Friday, April 25, 2008

Too Short Views

Israel's quick rejection of Hamas's truce offer reflects too short a view. A spokesman from the Prime Minister's office dismissed it as an attempt to buy time for Hamas to regroup and rearm. Put another way, Israel believes it has Hamas at bay and sees no gain in callling off the chase now. That is consistent with zbang ve-gamarnu, the Israeli version of "shock and awe," those crushing displays of power which are supposed to reduce populations to acceptance, but never seem to work as planned. The problem for Israel is that treating Hamas and its supporters only as targets and objects, rather than as a political player and people will not make them disappear, just more obstinate and vengeful. Israel will never reach an effective, durable agreement with the Palestinians, without admitting Hamas at some point, in some capacity to the discussions for it. So if Israel wants an accord, it should respond more encouragingly to any signs of reasonableness from Hamas.

Hamas's alter ego PA President Mahmut Abbas (Abu Mazan) fared no better with George Bush. He came to Washington with the hope of getting Bush to tell Israel to stop building settlements on the West Bank, a requirement of the "road map" and, on the Palestinian view, a very major obstacle to peace. Instead his meeting was just another opportunity for Bush to display his lack of reality regarding the Middle East. He ignored the settlements issue, saying that he wanted to focus on the big picture "how to define a state that is acceptable to both sides," as if he were writing a term paper for a first year course in political science. If Abu Mazan was disappointed by Bush, he was angered by Secretary of State Rice, who is supposed to know something about the Middle East, the interests of the Palestinians and facts on the ground. In his discussion with her, she did not include the 1967 borders as part of the context for negotiations between Israel and the Palestinian Authority. The Administration's was saying to him, in other words, "Take what we give you and shut up about the particulars."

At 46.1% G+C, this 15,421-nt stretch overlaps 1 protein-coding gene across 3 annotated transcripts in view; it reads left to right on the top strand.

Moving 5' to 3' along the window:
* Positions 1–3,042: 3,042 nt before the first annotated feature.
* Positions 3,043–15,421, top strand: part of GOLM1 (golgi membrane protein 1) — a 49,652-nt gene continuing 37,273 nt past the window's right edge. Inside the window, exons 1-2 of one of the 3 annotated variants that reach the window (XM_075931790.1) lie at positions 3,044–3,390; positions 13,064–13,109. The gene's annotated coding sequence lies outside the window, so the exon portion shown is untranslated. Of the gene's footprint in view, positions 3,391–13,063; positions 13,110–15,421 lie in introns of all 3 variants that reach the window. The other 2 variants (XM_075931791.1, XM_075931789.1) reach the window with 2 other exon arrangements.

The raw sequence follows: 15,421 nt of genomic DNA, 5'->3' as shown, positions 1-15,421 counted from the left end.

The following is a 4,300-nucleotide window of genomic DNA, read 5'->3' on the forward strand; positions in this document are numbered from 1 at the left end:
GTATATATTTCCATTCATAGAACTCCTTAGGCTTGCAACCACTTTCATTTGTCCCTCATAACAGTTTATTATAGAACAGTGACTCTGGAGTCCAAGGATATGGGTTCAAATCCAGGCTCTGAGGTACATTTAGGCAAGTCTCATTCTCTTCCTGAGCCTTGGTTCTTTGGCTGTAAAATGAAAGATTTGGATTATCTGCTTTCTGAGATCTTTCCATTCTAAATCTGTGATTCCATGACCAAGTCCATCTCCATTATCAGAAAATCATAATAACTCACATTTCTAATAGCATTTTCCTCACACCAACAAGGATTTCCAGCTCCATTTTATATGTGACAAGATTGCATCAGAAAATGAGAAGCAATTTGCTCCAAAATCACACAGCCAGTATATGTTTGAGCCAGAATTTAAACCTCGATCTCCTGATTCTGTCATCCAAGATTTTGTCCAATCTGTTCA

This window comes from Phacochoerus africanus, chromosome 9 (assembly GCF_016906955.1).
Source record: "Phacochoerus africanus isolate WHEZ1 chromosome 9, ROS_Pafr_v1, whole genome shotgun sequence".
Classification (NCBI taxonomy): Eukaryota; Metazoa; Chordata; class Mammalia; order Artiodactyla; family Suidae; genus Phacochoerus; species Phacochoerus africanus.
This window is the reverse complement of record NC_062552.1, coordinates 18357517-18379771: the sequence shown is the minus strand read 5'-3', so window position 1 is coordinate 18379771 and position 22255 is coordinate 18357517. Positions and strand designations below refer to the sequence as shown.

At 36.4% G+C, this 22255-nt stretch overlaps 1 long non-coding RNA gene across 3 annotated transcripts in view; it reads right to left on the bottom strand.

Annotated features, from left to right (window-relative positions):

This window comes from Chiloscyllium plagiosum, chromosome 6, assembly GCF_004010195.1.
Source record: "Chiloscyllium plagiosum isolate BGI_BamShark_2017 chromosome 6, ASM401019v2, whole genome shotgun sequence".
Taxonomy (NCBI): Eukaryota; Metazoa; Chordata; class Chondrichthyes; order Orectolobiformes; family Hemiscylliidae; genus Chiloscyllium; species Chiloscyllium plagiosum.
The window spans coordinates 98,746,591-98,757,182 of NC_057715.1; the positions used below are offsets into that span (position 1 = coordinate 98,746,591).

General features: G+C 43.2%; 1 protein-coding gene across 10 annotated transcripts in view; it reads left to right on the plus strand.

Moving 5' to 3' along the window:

So he returns home less confident about reaching an agreement with Israel whenever and probably less confident about his having a home.

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